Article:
In the five months that he has been Baltimore County executive, C.A. Dutch Ruppersberger has enjoyed remarkably smooth sailing. A honeymoon cruise, one might say.
His relations with the County Council have been marked by mutual respect. No surprise there. Like the new executive, most of the members of the new council are lawyers with moderate to conservative views. Also, Mr. Ruppersberger served for nine years on the council. He was one of them not long ago.
The county unions likewise seem to admire and trust the guy, mainly because Mr. Ruppersberger has shown union leaders the courtesy of consulting them before announcing plans that would affect workers.
The business community, too, is on board with the executive. Business leaders back his plan to privatize -- and, they hope, revitalize -- the county's once-moribund economic development office.
Officials from other jurisdictions like the cut of Mr. Ruppersberger's jib for his regular appearances in Annapolis during the General Assembly, and for his willingness to put his county in a regional context. He'll be even more prominent as a booster of regionalism when he becomes president of the Maryland Association of Counties in 1996.
To be sure, the man is not without detractors. Some can be found in the county school system. Mr. Ruppersberger has had run-ins with school officials over budgetary matters from his first weeks in office. But these Towson-Greenwood clashes are so rooted in local custom that they tend to elicit yawns more than any other reaction. Besides, few people outside Greenwood think the executive was wrong to grill Superintendent Stuart Berger about the $10 million surplus the system accrued from its health-insurance plan.
These early successes result from more than good luck. Mr. Ruppersberger is an experienced, skillful politician both able and willing to use the bully pulpit of his office to make Baltimore County more of a forward-looking, forward-moving place.
Not that good fortune has eluded him entirely. During his first winter as executive, the area experienced only one significant snowfall. His predecessor, Roger B. Hayden, suffered through two terrible winters in a row. Mr. Hayden's poor handling of snow removal contributed in no small way to his own removal by the voters last November.
Mr. Ruppersberger did much more, though, than keep his fingers crossed all last winter. One of his first actions as executive was to order a study of Mr. Hayden's mistakes, along with a detailed snow plan that would avoid a repeat of them. This time the county road crews were ready. Mr. Ruppersberger even visited the workers at their shops to say thanks. On the campaign trail last year, he had boasted of his ''people skills;'' he proved it with that simple gesture of dropping in on the road crews.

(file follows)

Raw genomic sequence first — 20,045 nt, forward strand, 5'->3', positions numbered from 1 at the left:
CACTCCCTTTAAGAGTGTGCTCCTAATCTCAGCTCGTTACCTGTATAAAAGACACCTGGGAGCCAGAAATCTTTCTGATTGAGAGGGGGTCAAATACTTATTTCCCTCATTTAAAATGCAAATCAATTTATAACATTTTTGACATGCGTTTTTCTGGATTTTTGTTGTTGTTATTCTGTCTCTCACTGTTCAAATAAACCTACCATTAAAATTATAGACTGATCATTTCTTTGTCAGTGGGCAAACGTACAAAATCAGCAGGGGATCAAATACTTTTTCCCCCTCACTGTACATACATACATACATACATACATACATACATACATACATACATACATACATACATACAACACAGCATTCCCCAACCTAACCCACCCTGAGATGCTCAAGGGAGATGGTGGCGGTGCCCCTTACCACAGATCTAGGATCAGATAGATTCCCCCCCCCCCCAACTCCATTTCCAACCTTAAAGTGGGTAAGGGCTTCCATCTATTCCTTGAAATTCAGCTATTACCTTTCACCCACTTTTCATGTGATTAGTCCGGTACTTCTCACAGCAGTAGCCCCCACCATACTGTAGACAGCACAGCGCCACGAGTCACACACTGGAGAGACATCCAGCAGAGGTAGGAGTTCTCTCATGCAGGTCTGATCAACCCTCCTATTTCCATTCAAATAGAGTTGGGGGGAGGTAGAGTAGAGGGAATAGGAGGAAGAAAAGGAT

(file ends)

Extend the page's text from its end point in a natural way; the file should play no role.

In all, not a bad five months for the new executive. A recent development, however, has threatened an abrupt end to the honeymoon cruise.
Naming the reduction of local closing costs as a priority of his administration, Mr. Ruppersberger has put forth a plan to halve the property-tax discount received by county homeowners before September 1. With the resulting savings, the county would exempt the first $22,000 of every house sale from the local transfer tax. A county homebuyer would then see a reduction of up to $352 in closing costs -- perhaps more for first-time buyers under a new Maryland law that also would lower settlement fees.
It's a small amount, but Mr. Ruppersberger sees it as a key first step to making the county more affordable, and thus more appealing, to potential homeowners. Wisely, he doesn't want the county to undergo the sort of middle-class exodus that has afflicted Baltimore city.
The County Council, which votes on the proposal this Monday, has balked at it. Even supporters of the cut say they might vote for it only because they like the executive and don't want to hand him an embarrassing setback so early in his term. But in the past weeks, a few councilmen have been working on an alternative that they claim would reduce closing costs and maintain the current discount rate.
''A big thing here is not to let Dutch end up looking bad,'' one of these councilmen said. The implication was that a showdown over this issue would hinder Mr. Ruppersberger's ability to fulfill his agenda.
Any government executive would love to have that kind of faith and support from his legislature. So far, Dutch Ruppersberger has earned it.
Patrick Ercolano writes editorials for The Baltimore Sun.